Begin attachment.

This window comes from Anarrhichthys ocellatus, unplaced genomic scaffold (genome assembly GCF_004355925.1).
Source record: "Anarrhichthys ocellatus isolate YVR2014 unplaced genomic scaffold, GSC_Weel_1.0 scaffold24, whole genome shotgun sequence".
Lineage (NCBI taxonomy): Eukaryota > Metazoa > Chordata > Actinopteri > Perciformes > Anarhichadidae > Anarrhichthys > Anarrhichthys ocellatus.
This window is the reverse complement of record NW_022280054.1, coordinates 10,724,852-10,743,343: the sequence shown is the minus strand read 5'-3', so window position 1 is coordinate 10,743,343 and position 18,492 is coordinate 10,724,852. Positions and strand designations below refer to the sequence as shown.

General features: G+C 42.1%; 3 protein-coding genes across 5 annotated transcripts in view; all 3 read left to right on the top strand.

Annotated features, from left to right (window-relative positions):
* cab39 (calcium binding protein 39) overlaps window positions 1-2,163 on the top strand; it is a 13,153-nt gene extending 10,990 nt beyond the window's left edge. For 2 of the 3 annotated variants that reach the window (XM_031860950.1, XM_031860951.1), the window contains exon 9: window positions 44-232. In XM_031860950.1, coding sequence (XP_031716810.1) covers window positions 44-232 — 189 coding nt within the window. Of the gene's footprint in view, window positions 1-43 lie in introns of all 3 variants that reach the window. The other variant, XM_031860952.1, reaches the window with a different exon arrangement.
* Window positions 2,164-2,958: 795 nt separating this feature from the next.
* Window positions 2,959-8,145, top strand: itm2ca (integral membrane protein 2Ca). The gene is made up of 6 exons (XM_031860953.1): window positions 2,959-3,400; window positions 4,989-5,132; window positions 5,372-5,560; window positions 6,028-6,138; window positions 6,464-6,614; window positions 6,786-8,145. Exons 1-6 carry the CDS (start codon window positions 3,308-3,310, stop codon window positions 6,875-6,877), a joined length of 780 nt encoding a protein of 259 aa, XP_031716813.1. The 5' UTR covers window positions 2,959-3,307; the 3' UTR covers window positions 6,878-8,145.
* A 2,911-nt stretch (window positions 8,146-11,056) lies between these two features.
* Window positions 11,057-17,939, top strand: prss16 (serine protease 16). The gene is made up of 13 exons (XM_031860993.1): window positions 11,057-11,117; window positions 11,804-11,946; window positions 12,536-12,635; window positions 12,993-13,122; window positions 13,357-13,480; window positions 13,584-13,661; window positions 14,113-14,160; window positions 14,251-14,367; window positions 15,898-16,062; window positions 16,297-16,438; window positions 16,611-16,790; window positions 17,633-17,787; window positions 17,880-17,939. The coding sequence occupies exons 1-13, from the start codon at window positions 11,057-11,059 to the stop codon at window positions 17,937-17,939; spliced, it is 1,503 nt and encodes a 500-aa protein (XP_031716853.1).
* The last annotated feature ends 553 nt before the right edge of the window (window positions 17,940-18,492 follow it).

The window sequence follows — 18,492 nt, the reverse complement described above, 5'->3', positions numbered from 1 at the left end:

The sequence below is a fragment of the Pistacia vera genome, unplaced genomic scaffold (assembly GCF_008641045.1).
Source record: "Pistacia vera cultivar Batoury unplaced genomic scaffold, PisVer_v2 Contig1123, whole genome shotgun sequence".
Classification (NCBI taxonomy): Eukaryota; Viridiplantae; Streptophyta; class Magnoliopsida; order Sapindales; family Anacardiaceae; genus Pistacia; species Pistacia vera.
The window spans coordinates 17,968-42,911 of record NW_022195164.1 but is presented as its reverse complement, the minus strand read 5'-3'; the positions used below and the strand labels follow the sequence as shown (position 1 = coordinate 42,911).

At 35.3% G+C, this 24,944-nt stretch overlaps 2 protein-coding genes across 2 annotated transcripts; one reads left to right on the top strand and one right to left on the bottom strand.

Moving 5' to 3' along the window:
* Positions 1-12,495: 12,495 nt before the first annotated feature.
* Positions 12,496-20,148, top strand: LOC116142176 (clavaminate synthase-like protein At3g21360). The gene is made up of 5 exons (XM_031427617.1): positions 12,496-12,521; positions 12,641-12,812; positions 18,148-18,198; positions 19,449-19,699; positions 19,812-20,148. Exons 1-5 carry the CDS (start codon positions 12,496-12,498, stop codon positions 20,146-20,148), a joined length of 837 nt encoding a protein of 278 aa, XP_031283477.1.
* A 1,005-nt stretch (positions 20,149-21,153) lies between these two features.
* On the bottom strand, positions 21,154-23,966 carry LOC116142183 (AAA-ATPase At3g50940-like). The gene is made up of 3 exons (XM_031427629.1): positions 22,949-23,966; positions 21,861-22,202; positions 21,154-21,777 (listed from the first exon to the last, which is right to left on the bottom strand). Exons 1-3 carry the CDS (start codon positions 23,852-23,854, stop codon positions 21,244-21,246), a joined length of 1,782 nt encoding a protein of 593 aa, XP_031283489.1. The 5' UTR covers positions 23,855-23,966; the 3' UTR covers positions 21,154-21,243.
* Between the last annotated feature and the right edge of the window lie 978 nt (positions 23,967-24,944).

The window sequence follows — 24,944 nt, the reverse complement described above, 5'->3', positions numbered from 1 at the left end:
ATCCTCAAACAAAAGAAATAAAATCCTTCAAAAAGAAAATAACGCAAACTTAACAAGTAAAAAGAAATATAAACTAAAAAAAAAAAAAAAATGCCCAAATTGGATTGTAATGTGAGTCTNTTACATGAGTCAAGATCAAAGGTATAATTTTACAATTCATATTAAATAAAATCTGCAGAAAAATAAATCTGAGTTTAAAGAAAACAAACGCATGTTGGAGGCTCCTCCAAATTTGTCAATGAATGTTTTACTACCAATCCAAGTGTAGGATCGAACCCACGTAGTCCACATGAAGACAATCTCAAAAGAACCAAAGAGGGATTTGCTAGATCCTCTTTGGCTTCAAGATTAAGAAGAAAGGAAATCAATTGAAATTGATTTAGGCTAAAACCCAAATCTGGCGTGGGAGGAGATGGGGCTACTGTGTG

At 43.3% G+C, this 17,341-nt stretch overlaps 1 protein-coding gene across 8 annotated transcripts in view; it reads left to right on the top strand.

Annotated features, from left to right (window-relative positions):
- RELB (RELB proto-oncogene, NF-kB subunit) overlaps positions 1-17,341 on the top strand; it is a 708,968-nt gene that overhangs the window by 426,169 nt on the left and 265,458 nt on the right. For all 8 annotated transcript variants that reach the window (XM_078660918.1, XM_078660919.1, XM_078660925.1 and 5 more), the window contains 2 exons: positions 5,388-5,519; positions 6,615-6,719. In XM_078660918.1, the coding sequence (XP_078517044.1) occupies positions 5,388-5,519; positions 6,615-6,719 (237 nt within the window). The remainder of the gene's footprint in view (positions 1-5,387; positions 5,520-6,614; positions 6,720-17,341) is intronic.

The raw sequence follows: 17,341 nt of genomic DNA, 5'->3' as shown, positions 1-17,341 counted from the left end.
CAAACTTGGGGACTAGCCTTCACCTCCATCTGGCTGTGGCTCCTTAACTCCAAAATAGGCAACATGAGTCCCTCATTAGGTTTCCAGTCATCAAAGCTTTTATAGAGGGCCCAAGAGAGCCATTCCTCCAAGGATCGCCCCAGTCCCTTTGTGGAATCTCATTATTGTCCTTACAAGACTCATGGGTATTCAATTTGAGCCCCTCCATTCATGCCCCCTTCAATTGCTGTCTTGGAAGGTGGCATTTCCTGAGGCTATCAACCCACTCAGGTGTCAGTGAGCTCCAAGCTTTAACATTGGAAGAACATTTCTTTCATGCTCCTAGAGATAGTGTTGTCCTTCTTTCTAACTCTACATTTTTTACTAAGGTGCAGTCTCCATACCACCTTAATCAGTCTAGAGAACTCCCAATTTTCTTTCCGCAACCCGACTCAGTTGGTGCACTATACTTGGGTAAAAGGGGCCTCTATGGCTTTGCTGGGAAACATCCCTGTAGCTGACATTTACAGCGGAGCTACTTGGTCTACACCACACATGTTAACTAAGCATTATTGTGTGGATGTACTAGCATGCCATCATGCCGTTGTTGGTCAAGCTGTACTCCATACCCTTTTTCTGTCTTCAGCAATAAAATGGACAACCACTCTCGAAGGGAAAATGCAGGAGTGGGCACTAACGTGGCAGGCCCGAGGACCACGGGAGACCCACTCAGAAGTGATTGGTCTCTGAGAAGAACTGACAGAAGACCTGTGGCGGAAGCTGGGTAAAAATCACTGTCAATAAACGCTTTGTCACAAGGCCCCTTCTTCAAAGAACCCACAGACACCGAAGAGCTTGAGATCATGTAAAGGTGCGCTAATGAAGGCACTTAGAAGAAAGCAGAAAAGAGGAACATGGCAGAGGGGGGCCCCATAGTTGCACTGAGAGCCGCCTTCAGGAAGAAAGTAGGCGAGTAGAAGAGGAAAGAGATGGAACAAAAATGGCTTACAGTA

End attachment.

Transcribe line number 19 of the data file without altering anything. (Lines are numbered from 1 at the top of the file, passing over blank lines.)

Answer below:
Moving 5' to 3' along the window: